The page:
Monday, January 28, 2008

Review: A Battle of Wits (Muk gong)

State Wars
Set in China’s Warring States period, A Battle of Wits focuses on the small, city-state of Liang. Getting news of a massive Zhao army en route to Liang, the politicos of Liang, including the Liang King (Wang Zhiwen), his prince Liang Shi (Choi Si Won), adviser Si Tu (Wu Ma) and General Niu (Chin Siu-Hou) must decide to either defend their keep, or surrender to the enemy. Before General Niu manages to officiate their surrender with Zhao general Xiang Yanzhong (Ahn Sung-Kee), a special Zhao regiment has already reached the gates of Liang. Moments before, aid from Liang ally, the Mozi tribe, came in the form of Mozi brethren Ge Li (Andy Lau). Before you mock his name, I should warn you that the Mozi are known for their deft in strategic warfare, and Ge Li proves this by successfully repelling the Zhao regiment. His accomplishment earned widespread adulation, including those from the Liang prince and female soldier Yi Yue (Fan Bingbing), much to the chagrin of the jealous king. He suspects that Ge Li may try to usurp his throne, and plots to do away with the Mozi after the Zhao army has given up on invading Liang. Taiwanese star Nicky Wu plays the Chinese Legolas, Zi Tuan.

A Battle of Wits is another one of those “against all odds” movies like Lord of the Rings, Troy and 300, with a city of 4,000 up against an army of 100,000. Most of the fun in Battle is from observing how Ge Li overcomes wave after wave of attacks from the Zhao. Actually, Ge’s defensive maneuvers are more about brutality than strategy - employing many cheap, gruesome tactics like spike traps and fire pits to kill as many enemies as you can within the shortest amount of time. Although the Zhao army lost only a fraction of their men, the psychological impact is severe, demoralising Xiang’s troops who were supposed to be on their way to a bigger, more important battle up north. But Xiang himself is no idiot, and devised some sly maneuvers of his own. It’s interesting to note the Mozi’s inner conflict between the two key components of his religion - “universal love” and cold pragmatism. It’s his love for humanity and peace that brought him to Liang’s aid, but cruel logic dictates that in order for Liang to survive, Zhao soldiers must die.’s Kozo described Ge Li as resembling a Jedi Knight. Apart from trudging about a sandy landscape in a brown, hooded robe, the Mozi is also very monk-like, keeps a short crop of hair, and abstains from material possessions and even a disrobing Fan Bingbing. You can say that his ability to outguess his opponent’s movements is a kind of Force power. The only thing missing is elegant sword skills and a lightsabre, though Ge is pretty wicked with a bow and a specially modified arrow.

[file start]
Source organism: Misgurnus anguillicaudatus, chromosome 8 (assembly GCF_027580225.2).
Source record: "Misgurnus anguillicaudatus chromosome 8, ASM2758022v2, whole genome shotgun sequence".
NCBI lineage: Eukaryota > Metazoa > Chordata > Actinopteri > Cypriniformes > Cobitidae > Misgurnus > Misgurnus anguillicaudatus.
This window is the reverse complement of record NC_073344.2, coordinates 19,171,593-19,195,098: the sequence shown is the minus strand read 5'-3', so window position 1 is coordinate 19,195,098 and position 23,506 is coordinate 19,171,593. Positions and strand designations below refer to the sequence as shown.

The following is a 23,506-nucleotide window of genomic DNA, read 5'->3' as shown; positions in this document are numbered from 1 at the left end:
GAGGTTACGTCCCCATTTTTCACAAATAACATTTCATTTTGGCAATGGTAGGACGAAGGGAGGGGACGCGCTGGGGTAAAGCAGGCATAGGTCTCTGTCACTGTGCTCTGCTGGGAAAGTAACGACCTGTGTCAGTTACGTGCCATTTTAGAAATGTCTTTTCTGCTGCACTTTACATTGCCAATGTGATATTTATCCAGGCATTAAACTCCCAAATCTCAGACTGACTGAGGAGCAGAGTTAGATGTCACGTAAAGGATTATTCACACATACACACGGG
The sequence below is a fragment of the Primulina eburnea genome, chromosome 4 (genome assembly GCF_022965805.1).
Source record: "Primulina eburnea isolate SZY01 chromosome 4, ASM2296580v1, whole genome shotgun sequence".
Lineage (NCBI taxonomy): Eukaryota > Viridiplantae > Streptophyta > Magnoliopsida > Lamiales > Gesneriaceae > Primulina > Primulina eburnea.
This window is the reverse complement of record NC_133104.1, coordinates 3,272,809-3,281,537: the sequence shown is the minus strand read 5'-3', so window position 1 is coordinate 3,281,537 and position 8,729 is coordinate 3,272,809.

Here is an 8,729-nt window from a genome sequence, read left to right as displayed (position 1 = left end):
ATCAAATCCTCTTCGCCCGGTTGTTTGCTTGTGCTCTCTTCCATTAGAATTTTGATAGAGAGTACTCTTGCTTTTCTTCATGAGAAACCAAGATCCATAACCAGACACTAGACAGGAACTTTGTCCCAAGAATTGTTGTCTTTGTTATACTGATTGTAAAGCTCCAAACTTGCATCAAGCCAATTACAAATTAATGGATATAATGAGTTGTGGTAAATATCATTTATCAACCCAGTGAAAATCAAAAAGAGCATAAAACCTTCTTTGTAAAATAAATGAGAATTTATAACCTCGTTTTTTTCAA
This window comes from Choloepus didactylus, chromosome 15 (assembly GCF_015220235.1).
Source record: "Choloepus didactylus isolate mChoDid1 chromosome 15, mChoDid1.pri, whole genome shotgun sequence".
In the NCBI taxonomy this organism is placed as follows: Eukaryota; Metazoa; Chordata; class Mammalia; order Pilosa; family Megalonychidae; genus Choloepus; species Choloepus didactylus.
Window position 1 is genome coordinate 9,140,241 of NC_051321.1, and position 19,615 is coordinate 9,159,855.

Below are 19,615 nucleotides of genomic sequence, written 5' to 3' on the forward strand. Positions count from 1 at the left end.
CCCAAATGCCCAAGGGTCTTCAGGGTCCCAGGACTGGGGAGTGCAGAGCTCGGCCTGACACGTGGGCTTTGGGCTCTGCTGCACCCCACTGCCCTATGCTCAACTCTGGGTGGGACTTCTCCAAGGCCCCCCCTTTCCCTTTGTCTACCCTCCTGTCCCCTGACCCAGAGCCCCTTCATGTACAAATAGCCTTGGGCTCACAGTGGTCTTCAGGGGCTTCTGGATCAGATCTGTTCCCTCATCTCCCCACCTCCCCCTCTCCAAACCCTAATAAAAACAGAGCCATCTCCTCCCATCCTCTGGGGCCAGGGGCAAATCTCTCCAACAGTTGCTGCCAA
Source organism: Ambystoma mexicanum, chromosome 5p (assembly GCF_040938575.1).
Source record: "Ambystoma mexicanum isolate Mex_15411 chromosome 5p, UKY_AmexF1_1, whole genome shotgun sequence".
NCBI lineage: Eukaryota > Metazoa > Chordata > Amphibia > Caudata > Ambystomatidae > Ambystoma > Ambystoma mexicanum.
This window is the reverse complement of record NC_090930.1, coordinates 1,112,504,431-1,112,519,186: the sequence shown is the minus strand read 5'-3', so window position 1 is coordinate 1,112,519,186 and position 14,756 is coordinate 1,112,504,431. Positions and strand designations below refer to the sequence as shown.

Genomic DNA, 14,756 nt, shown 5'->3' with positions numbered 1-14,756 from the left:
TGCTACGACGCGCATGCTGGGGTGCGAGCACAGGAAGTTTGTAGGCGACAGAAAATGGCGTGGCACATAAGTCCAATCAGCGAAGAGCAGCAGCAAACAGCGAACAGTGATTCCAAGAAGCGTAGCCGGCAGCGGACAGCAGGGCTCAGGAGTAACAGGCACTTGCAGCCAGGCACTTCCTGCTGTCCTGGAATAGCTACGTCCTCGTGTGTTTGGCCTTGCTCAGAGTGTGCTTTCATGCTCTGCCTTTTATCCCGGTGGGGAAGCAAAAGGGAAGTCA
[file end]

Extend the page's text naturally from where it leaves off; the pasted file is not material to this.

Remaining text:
My only gripe with the movie - the romantic subplot, which involves an improbable female soldier character in 5 B.C. China, who is porcelain-fair and pretty to boot. (Why couldn’t they just make her a Liang princess?) Admittedly, Fan Bingbing provides some much needed eye candy in a sea of grimy, ragged people that are the civilians of Liang. Either ways, it’s still leagues smarter and more entertaining than 300, and loses out to Troy only from a lack of star power (unless you see Fan, Wu and Super Junior member Choi as “stars”). It’s also better than the messily edited theatrical cut of Seven Swords. (I’m still waiting for the five-hour epic version, Mr. Tsui Hark.) Of course, in the biased eyes of this Rings fan, nothing beats Lord of the Rings. - BMF


Written and directed by Jacob Cheung Chi Leung (Never Say Goodbye, Midnight Fly). Stars Andy Lau Tak-Wah, Wang Zhiwen, Fan Bingbing, Chin Siu-Hou, Choi Si Won, Ahn Sung-Kee, Wu Ma and Nicky Wu. Based on the novel Bokko by Sakemi Ken'ichi.

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